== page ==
NeoReaper
          • 1 Year Ago
          @GR
          Grendal: You're right, it is definitely possible that they will score very well with IIHS and I will go as far is even saying that it's highly likely. Like I said, bring on the small overlap test!!! This NHTSA result and patting yourself on the back is just nonsense.
          NeoReaper
          • 1 Year Ago
          @GR
          Grendal: I guess you didn't understand my post. The patting youself on the back comment was directed towards Tesla. What Tesla has accomplished is making a safe car that earned 5 stars from NHTSA. Why are you so easily manipulated by smoke and mirrors?
          Grendal
          • 1 Year Ago
          @GR
          I didn't make the car. So I'm hardly patting myself on the back since I didn't do anything. What Tesla has accomplished is impressive though. It deserves recognition.
          Grendal
          • 1 Year Ago
          @GR
          How am I manipulated? They scored the highest on a measurable test. Would you rather I not believe that? Tesla: We intend to make the best sedan in world. NHTSA: You scored the highest rating of any car we've ever tested. Tesla: We succeeded in our goals. We can still do better and we intend to. Where am I being manipulated? As for the future, it's the future and hasn't happened yet. Next you will say how manipulated I am by the fact that the Model S won Car of the Year. And how Consumer Reports said it was the best car they ever tested. Obviously they are being manipulated as well.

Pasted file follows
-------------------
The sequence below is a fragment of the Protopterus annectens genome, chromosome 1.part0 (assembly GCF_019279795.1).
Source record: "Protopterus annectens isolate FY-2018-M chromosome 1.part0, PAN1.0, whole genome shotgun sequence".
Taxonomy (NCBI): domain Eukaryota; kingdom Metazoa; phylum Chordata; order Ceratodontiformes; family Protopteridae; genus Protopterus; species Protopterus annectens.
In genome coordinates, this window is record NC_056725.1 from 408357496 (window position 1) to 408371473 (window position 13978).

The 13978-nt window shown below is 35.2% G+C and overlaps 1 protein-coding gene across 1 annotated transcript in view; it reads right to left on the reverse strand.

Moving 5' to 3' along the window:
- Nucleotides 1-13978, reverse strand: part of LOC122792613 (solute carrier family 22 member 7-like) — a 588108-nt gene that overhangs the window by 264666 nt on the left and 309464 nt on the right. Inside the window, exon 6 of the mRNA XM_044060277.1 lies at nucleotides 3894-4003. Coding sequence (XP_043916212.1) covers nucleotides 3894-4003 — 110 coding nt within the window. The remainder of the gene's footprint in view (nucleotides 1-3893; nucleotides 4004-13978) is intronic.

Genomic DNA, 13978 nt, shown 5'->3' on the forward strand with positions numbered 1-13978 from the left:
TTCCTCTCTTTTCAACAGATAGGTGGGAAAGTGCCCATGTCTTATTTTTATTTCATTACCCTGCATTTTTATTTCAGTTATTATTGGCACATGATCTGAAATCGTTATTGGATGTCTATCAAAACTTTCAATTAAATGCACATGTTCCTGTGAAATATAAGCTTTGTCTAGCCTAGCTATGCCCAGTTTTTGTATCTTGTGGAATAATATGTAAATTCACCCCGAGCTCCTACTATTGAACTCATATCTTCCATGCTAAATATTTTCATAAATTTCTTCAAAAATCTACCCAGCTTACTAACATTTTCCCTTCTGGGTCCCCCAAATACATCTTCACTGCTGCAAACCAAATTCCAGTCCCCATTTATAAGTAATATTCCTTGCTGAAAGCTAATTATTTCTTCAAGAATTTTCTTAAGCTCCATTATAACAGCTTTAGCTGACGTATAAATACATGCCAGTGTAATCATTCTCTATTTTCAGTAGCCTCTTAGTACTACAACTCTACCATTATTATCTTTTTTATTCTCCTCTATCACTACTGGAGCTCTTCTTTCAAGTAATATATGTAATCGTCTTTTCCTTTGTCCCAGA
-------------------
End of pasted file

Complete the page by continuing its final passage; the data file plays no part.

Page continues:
NeoReaper
          • 1 Year Ago
          @GR
          Grendal: Because it was informal and there is no number to compare to. No empirical data to back up "safest car" ever tested. All they did was tie the competition but they're trying to make it more than it is because its an easy way to get all the EV lemmings clammoring over nothing. I'll be impressed if i see them earn Top Safety Pick+. Until then, this is just PR nonense to rial up the retard fan boys
          Grendal
          • 1 Year Ago
          @GR